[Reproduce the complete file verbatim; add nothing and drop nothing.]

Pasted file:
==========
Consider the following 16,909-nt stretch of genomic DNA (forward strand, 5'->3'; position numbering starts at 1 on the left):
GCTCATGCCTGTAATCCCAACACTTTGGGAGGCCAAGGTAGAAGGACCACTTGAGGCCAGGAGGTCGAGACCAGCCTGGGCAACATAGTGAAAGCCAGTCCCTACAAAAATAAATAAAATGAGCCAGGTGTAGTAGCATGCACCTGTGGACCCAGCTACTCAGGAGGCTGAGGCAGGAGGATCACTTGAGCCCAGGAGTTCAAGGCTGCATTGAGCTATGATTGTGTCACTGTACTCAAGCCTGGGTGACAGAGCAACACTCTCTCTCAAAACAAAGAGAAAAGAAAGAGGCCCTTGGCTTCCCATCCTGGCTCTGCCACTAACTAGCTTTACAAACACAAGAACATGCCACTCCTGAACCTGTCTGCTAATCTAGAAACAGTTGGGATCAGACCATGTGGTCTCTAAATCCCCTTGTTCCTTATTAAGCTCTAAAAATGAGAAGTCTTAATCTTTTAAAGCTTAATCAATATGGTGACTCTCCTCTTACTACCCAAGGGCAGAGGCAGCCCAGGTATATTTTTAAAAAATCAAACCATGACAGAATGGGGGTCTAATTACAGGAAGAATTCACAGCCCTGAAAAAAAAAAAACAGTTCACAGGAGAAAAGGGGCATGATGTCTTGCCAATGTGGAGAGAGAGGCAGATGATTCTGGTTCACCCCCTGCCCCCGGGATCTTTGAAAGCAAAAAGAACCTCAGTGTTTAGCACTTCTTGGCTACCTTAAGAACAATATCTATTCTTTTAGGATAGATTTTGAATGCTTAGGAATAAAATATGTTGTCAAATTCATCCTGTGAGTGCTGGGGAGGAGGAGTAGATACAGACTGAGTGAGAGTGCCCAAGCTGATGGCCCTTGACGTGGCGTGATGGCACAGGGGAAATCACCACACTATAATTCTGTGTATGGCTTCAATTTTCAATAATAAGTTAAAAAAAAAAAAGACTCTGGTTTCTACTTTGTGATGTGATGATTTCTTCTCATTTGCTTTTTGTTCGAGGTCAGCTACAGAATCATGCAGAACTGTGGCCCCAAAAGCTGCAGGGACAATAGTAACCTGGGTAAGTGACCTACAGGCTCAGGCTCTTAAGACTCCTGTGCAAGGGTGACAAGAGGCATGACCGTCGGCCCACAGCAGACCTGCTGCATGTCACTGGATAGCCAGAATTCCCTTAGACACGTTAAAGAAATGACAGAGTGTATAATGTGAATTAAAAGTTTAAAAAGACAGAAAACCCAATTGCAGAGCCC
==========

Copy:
Consider the following 16,909-nt stretch of genomic DNA (forward strand, 5'->3'; position numbering starts at 1 on the left):
GCTCATGCCTGTAATCCCAACACTTTGGGAGGCCAAGGTAGAAGGACCACTTGAGGCCAGGAGGTCGAGACCAGCCTGGGCAACATAGTGAAAGCCAGTCCCTACAAAAATAAATAAAATGAGCCAGGTGTAGTAGCATGCACCTGTGGACCCAGCTACTCAGGAGGCTGAGGCAGGAGGATCACTTGAGCCCAGGAGTTCAAGGCTGCATTGAGCTATGATTGTGTCACTGTACTCAAGCCTGGGTGACAGAGCAACACTCTCTCTCAAAACAAAGAGAAAAGAAAGAGGCCCTTGGCTTCCCATCCTGGCTCTGCCACTAACTAGCTTTACAAACACAAGAACATGCCACTCCTGAACCTGTCTGCTAATCTAGAAACAGTTGGGATCAGACCATGTGGTCTCTAAATCCCCTTGTTCCTTATTAAGCTCTAAAAATGAGAAGTCTTAATCTTTTAAAGCTTAATCAATATGGTGACTCTCCTCTTACTACCCAAGGGCAGAGGCAGCCCAGGTATATTTTTAAAAAATCAAACCATGACAGAATGGGGGTCTAATTACAGGAAGAATTCACAGCCCTGAAAAAAAAAAAACAGTTCACAGGAGAAAAGGGGCATGATGTCTTGCCAATGTGGAGAGAGAGGCAGATGATTCTGGTTCACCCCCTGCCCCCGGGATCTTTGAAAGCAAAAAGAACCTCAGTGTTTAGCACTTCTTGGCTACCTTAAGAACAATATCTATTCTTTTAGGATAGATTTTGAATGCTTAGGAATAAAATATGTTGTCAAATTCATCCTGTGAGTGCTGGGGAGGAGGAGTAGATACAGACTGAGTGAGAGTGCCCAAGCTGATGGCCCTTGACGTGGCGTGATGGCACAGGGGAAATCACCACACTATAATTCTGTGTATGGCTTCAATTTTCAATAATAAGTTAAAAAAAAAAAAGACTCTGGTTTCTACTTTGTGATGTGATGATTTCTTCTCATTTGCTTTTTGTTCGAGGTCAGCTACAGAATCATGCAGAACTGTGGCCCCAAAAGCTGCAGGGACAATAGTAACCTGGGTAAGTGACCTACAGGCTCAGGCTCTTAAGACTCCTGTGCAAGGGTGACAAGAGGCATGACCGTCGGCCCACAGCAGACCTGCTGCATGTCACTGGATAGCCAGAATTCCCTTAGACACGTTAAAGAAATGACAGAGTGTATAATGTGAATTAAAAGTTTAAAAAGACAGAAAACCCAATTGCAGAGCCC